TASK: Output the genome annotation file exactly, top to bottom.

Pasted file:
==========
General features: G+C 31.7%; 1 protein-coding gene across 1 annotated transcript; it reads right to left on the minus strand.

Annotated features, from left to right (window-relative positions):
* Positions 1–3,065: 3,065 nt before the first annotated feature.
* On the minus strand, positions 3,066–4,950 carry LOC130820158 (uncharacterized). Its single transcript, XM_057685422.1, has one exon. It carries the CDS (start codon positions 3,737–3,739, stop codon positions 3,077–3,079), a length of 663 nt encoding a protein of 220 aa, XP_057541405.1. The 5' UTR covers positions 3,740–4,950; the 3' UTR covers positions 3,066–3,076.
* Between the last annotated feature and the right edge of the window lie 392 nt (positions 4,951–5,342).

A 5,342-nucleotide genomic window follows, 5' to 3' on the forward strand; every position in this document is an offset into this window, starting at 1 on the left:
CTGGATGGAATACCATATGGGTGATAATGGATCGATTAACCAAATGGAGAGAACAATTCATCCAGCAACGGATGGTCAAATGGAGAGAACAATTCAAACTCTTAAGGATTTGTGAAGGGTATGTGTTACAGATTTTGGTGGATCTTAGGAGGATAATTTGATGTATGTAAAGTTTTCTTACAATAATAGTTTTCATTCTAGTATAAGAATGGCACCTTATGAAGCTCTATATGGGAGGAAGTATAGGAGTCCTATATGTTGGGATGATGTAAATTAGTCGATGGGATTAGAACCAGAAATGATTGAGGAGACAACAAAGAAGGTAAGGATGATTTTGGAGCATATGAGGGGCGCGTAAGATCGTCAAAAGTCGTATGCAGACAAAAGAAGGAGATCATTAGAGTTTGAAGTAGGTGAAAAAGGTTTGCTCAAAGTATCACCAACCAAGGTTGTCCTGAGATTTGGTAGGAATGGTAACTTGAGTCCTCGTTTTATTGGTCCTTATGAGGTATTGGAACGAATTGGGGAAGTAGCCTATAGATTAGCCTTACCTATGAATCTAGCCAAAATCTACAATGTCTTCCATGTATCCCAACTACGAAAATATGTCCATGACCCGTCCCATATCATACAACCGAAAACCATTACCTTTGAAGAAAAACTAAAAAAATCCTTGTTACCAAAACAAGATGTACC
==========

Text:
General features: G+C 31.7%; 1 protein-coding gene across 1 annotated transcript; it reads right to left on the minus strand.

Annotated features, from left to right (window-relative positions):
* Positions 1–3,065: 3,065 nt before the first annotated feature.
* On the minus strand, positions 3,066–4,950 carry LOC130820158 (uncharacterized). Its single transcript, XM_057685422.1, has one exon. It carries the CDS (start codon positions 3,737–3,739, stop codon positions 3,077–3,079), a length of 663 nt encoding a protein of 220 aa, XP_057541405.1. The 5' UTR covers positions 3,740–4,950; the 3' UTR covers positions 3,066–3,076.
* Between the last annotated feature and the right edge of the window lie 392 nt (positions 4,951–5,342).

A 5,342-nucleotide genomic window follows, 5' to 3' on the forward strand; every position in this document is an offset into this window, starting at 1 on the left:
CTGGATGGAATACCATATGGGTGATAATGGATCGATTAACCAAATGGAGAGAACAATTCATCCAGCAACGGATGGTCAAATGGAGAGAACAATTCAAACTCTTAAGGATTTGTGAAGGGTATGTGTTACAGATTTTGGTGGATCTTAGGAGGATAATTTGATGTATGTAAAGTTTTCTTACAATAATAGTTTTCATTCTAGTATAAGAATGGCACCTTATGAAGCTCTATATGGGAGGAAGTATAGGAGTCCTATATGTTGGGATGATGTAAATTAGTCGATGGGATTAGAACCAGAAATGATTGAGGAGACAACAAAGAAGGTAAGGATGATTTTGGAGCATATGAGGGGCGCGTAAGATCGTCAAAAGTCGTATGCAGACAAAAGAAGGAGATCATTAGAGTTTGAAGTAGGTGAAAAAGGTTTGCTCAAAGTATCACCAACCAAGGTTGTCCTGAGATTTGGTAGGAATGGTAACTTGAGTCCTCGTTTTATTGGTCCTTATGAGGTATTGGAACGAATTGGGGAAGTAGCCTATAGATTAGCCTTACCTATGAATCTAGCCAAAATCTACAATGTCTTCCATGTATCCCAACTACGAAAATATGTCCATGACCCGTCCCATATCATACAACCGAAAACCATTACCTTTGAAGAAAAACTAAAAAAATCCTTGTTACCAAAACAAGATGTACC